y friend said, “As usual, I blew it on the quartering shots. For some reason, those targets always cost me a punch or two. Actually, I shot very well, and if it hadn’t been for that Chandelle station, I would have won my class. How about you?”
Some shooters say quartering targets and Chandelles are the easiest presentations. They say Rabbits are the tough ones. This argument is as old as sporting itself. As a coach, I am always amused when I hear these comments. Not because I can always hit these presentations but because they are all “not hard to hit but easy to miss.” As a targetsetter, I use these presentations to create a little deception on my courses.
I contend there are no hard presentations, just those we haven’t mastered yet. Let’s take a look at these three common presentations and see if we can work through a logical plan for how to attempt each. All can be broken with any method for achieving lead, but for each individual it might be somewhat different.
For many shooters, this presentation creates a lot of problems. For some shooters, the problems may even be created by their instructor.
We have all heard that most misses are either high or behind. Being a former NSCA Chief Instructor, I can tell you on the Level I test one of the questions is: “Where does the average shooter miss most targets?” The answer is high or behind.
I have always said: “If you are going to miss, miss in front.” For crossing targets, this is good advice, but for quartering presentations, it is the exact opposite to the solution. Quartering targets take less lead than crossing targets.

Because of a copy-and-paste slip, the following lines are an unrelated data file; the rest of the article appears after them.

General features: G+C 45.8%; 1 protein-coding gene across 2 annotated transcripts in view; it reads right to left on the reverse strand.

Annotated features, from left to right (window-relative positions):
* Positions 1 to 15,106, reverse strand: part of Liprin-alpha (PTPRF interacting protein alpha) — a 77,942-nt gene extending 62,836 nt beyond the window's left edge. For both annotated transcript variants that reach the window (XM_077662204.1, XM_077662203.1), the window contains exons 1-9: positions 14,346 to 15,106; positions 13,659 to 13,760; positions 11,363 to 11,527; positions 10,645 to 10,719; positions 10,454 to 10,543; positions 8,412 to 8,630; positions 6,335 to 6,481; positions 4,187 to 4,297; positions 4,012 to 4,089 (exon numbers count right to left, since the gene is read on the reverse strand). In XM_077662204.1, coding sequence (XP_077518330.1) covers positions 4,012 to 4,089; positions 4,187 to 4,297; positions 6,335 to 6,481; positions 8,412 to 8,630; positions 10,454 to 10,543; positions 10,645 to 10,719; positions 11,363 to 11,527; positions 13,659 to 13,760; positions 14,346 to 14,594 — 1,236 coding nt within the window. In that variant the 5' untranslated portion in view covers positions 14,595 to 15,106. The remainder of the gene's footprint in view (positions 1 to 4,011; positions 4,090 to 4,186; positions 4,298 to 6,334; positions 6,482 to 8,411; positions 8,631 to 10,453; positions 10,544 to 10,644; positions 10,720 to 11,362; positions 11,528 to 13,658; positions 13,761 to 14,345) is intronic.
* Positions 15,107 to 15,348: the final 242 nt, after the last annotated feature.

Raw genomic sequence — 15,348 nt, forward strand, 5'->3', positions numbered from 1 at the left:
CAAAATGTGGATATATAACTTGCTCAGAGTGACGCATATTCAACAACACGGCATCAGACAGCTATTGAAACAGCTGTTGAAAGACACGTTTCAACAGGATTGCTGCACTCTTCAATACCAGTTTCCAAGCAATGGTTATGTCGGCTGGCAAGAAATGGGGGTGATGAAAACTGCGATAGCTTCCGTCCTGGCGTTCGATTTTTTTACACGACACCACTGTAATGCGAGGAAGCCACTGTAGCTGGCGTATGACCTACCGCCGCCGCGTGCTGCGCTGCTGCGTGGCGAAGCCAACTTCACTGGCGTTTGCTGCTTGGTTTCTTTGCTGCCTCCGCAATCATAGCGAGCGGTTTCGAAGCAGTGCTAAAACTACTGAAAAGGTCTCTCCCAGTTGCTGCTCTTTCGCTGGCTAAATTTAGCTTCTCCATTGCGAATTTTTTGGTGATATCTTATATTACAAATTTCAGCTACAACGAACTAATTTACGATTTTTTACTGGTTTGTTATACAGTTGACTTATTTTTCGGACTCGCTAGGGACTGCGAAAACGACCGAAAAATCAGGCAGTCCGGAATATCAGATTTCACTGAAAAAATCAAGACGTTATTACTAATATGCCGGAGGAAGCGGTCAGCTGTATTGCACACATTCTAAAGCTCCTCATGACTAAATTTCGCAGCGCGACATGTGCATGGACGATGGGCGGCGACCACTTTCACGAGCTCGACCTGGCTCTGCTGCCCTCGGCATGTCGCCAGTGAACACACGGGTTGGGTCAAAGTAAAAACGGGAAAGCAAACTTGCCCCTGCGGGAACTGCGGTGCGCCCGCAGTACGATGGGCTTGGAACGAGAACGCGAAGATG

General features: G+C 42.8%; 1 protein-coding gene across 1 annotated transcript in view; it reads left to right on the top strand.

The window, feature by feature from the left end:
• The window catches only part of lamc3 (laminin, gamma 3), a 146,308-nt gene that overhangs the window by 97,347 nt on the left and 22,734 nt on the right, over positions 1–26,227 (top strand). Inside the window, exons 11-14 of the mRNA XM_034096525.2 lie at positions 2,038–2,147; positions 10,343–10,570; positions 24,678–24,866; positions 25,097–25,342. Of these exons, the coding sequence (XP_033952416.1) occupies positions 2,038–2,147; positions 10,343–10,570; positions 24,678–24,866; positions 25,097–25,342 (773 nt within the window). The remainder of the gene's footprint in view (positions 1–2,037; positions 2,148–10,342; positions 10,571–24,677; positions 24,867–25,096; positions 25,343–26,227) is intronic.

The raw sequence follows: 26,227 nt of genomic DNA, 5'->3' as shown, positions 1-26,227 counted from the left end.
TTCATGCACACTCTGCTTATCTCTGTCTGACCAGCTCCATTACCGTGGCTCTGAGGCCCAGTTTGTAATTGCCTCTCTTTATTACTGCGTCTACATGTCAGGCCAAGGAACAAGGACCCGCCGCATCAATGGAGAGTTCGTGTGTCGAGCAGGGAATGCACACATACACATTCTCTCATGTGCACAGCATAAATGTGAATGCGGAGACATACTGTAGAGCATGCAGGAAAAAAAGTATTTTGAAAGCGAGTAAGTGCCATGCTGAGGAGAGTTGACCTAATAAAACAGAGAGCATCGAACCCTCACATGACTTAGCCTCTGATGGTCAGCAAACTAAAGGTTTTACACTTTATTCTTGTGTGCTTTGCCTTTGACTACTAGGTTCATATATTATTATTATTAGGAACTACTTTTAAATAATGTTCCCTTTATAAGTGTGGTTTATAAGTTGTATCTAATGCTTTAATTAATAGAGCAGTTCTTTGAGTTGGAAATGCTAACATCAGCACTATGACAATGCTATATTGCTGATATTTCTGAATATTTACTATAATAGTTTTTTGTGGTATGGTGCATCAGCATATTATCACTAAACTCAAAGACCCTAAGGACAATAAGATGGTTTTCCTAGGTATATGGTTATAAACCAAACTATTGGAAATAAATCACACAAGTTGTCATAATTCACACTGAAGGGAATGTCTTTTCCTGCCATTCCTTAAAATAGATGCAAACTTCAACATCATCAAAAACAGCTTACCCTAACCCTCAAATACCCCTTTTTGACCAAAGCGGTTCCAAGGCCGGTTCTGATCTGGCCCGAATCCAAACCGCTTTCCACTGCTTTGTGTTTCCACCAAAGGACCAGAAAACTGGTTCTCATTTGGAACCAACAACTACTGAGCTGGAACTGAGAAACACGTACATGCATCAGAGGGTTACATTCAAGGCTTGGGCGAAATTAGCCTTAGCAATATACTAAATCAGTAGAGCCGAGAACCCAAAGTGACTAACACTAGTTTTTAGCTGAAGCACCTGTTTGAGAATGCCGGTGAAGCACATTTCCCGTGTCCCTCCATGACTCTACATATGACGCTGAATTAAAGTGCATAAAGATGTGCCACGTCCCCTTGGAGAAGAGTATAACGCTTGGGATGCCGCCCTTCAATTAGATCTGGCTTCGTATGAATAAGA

I have been shooting trap (made up of nearly all quartering targets) for over 40 years, and I can tell you that, for me, the longest perceived lead on the trap field is a hard right from Station Five at the 27–yard line. I think I see about two feet of lead. A quartering presentation in sporting clays is normally not any farther than this trap target. I believe, because of the angle and direction of this presentation, the shot string is in play longer than on a crossing target, simply because they both are going away from the shooter.
I am sure someone who is a lot smarter than me can prove or disprove that theory, but if you look at the diagram of the crossing target below, you’ll see what I mean. Have someone hold the page directly in front of you, and you will see a target and an X where the hypothetical placement of the muzzle would be. Have the person holding the magazine slowly turn the diagram away from you until it becomes a straightaway and watch what happens to the lead.
The change in angle makes the lead look shorter than that of a crosser. At least it does for me and thousands of people I have taught in the last 20 years of being a professional clay–target instructor. You can use this diagram to figure out any shot. Try it.
In my opinion, the best way for most shooters to take a quartering target is to use the “intercept” method. The intercept is really a combination of swing–through and maintained–lead, with the exception the muzzle starts farther below the target line, as well as behind it. As your muzzle intercepts the line at your chosen break point, it will be in the right place, so pull the trigger.
To practice quartering targets, go to the trap range and lock the trap to a hard left or hard right. Then simply move to different shooting stations on different yardage lines. This practice is less expensive than sporting clays and will let you duplicate a variety of quartering targets, and it will help you improve on these presentations.
Another target that seems to give many shooters a lot of trouble is the Chandelle. If you think about it, the only real difference between a Chandelle and a crosser or quartering target is the flight of a Chandelle is always in transition. In other words, the line is not steady and is always changing.